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The book of dreams and ghosts (1897)

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Author Topic: The book of dreams and ghosts (1897)  (Read 355 times)
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« Reply #60 on: August 14, 2009, 01:26:08 pm »

CHAPTER XIV.
Spiritualistic Floating Hands. Hands in Haunted

Houses. Jerome Cardan's Tale. "The Cold

Hand." The Beach-comber's Tale. "The Black

Dogs and the Thumbless Hand." The Pakeha

Maori and "The Leprous Hand". "The Hand of

the Ghost that Bit."

 

HANDS ALL ROUND.
NOTHING was more common, in the séances of Home, the "Medium," than the appearance of "Spirit hands". If these were made of white kid gloves, stuffed, the idea, at least, was borrowed from ghost stories, in which ghostly hands, with no visible bodies, are not unusual. We see them in the Shchapoff case, at Rerrick, and in other haunted houses. Here are some tales of Hands, old or new.

 

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« Reply #61 on: August 14, 2009, 01:26:17 pm »

THE COLD HAND
  [Jerome Cardan, the famous physician, tells the following anecdote in his De Rerum Varietate, lib. x., 93. Jerome only once heard a rapping himself, at the time of the death of a friend at a distance. He was in a terrible fright, and dared not leave his room all day.]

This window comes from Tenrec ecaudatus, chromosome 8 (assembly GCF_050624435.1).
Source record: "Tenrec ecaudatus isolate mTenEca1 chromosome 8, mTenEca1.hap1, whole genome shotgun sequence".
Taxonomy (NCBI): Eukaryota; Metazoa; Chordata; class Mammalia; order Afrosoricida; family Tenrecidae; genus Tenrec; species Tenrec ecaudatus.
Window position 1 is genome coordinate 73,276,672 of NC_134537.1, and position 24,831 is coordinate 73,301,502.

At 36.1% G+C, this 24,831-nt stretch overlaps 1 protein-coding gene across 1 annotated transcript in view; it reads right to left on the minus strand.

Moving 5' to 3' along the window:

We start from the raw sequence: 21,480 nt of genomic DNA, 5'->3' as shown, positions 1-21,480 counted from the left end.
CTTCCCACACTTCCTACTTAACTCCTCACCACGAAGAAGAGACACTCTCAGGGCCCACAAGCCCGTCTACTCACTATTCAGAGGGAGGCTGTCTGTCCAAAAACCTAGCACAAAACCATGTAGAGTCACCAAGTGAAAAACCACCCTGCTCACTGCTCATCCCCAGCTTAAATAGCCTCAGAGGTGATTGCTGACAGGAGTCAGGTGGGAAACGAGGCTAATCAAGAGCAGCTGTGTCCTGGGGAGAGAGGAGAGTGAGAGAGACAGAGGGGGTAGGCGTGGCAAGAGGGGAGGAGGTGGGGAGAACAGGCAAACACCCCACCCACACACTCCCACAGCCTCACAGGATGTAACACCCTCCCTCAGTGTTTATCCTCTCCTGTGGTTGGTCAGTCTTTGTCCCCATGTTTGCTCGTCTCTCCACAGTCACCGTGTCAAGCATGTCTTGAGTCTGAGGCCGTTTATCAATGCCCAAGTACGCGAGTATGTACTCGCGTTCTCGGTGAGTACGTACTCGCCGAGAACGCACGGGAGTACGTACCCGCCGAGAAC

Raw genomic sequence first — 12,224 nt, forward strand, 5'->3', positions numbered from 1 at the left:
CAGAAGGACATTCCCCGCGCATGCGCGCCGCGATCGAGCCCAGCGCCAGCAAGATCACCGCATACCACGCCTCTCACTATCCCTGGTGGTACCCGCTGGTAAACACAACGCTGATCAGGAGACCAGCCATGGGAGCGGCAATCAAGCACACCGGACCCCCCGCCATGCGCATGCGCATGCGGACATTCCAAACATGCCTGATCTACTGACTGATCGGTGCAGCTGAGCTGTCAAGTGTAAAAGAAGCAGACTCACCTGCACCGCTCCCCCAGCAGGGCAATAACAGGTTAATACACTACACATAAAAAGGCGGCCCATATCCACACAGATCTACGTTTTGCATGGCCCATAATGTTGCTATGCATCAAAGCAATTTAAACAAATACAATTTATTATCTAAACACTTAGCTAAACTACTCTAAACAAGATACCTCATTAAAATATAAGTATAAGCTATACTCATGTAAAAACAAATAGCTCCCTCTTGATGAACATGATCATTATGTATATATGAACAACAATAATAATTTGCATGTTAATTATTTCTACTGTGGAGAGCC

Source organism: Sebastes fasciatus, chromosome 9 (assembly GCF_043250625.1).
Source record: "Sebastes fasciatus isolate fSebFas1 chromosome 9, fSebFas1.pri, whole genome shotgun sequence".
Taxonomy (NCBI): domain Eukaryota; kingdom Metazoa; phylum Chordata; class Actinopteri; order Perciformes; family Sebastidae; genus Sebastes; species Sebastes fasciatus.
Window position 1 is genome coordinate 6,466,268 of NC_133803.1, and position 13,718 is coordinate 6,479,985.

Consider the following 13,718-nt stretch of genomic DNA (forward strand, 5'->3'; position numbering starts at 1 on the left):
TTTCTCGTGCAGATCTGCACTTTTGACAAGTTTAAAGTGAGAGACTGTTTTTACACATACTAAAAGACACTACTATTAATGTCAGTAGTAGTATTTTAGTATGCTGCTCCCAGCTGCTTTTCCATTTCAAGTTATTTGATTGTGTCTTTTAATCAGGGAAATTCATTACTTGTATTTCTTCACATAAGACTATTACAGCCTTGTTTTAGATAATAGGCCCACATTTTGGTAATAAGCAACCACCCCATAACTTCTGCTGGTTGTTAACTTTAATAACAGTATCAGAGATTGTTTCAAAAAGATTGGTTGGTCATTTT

A story which my father used often to tell: "I was brought up," he said, "in the house of Joannes A FOLLET.
 
Resta, and therein taught Latin to his three sons; when I left them I supported myself on my own means. It chanced that one of these lads, while I was studying medicine, fell deadly sick, he being now a young man grown, and I was called in to be with the youth, partly for my knowledge of medicine, partly for old friendship's sake. The master of the house happened to be absent; the patient slept in an upper chamber, one of his brothers and I in a lower room, the third brother, Isidore, was not at home. Each of the rooms was next to a turret; turrets being common in that city. When we went to bed on the first night of my visit, I heard a constant knocking on the wall of the room.

  "'What is that?' I said.

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« Reply #62 on: August 14, 2009, 01:26:27 pm »

 "'Don't be afraid, it is only a familiar spirit,' said my companion. 'They call them follets; it is harmless enough, and seldom so troublesome as it is now: I don't know what can be the matter with it.'

  "The young fellow went to sleep, but I was kept awake for a while, wondering and observing. After half an hour of stillness I felt a thumb press on my head, and a sense of cold. I kept watching; the forefinger, the middle finger, and the rest of the hand were next laid on, the little finger nearly reaching my forehead. The hand was like that of a boy of ten, to guess by the size, and so cold that it was extremely unpleasant. Meantime I was chuckling over my luck in such an opportunity of witnessing a wonder, and I listened eagerly.

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« Reply #63 on: August 14, 2009, 01:26:37 pm »